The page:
On 22 February 2017, the Council published their positions on the in vitro diagnostic medical devices and medical devices Regulations. The texts can be found here (for IVDs) and here (for medical devices). With the publication of these positions, the Council is now expected to vote on 7 March 2017 to formally adopt the new Regulations.
In terms of next steps, votes by the European Parliament plenary are expected to follow in April 2017 and the publication of the Regulations in the Official Journal is anticipated within six weeks of the Parliament vote. The Regulations will be fully applicable three years after publication for medical devices and five years after publication for in vitro diagnostic medical devices.
MedTech Europe recognises the considerable work done by the legal linguist services in eliminating inconsistencies and typos in the official English version. A first look at the text indicates that a number of issues have been addressed since the August 2016 version. For example, the transitional provisions for both texts have been cleaned up and clarified, in particular with respect to the validity of certificates, responsibilities of notified bodies and the Eudamed database. Specifically for IVDs, conformity assessment has been made clearer. For medical devices, some elements related to clinical evaluation have been cleaned up and clarified.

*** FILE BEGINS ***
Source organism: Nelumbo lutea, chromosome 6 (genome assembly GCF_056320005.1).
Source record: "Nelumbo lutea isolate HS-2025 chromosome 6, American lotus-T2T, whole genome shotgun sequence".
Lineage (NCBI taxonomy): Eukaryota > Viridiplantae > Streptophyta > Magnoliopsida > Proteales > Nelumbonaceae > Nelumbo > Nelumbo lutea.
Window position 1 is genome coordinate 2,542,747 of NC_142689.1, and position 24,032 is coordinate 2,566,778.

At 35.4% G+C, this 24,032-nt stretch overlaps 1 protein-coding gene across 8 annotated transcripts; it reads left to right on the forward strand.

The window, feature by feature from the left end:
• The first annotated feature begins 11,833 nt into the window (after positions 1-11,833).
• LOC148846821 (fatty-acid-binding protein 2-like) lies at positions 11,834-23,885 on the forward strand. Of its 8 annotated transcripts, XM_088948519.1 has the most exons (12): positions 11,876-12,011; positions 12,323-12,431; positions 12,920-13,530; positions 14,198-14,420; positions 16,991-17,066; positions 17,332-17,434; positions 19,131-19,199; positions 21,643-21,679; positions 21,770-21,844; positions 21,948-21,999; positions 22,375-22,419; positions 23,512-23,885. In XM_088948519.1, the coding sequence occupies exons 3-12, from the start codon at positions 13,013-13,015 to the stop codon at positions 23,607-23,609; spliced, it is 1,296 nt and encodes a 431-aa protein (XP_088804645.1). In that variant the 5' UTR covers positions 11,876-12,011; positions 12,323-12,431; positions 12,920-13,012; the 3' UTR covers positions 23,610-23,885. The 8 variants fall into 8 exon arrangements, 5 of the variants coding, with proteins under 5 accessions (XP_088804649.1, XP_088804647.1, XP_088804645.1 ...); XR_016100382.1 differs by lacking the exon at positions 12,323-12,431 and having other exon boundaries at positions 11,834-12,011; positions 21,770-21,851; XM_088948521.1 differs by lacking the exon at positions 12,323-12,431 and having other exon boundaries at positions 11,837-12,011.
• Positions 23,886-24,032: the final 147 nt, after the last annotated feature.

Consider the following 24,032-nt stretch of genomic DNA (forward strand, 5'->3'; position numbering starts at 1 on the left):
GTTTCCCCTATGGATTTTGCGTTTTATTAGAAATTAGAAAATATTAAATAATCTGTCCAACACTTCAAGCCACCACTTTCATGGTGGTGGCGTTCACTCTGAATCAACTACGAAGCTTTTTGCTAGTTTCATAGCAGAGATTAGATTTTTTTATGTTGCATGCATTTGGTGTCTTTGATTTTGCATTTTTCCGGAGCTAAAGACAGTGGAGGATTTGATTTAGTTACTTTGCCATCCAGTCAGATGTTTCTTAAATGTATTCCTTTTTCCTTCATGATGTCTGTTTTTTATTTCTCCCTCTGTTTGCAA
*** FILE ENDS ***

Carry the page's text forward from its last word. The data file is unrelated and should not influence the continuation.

Going forward, ahead of the final publication of the texts, it is important to have a clear implementation plan to ensure that all actors - including the authorities, notified bodies and economic operators - can successfully transition to the new Regulations. In this regard, we welcome plans by the European Commission and Competent Authorities to consult stakeholders to develop an implementation roadmap. To contribute to this exercise, we have identified eight priority areas for each Regulation which includes for both Regulations the putting in place of a fully functioning notified body system and of the Eudamed database. Specifically for IVDs, examples of priority areas where further work is needed in the implementation phase include classification, conformity assessment and clinical evidence. For medical devices, examples include clinical evaluation, common specifications and the vigilance system.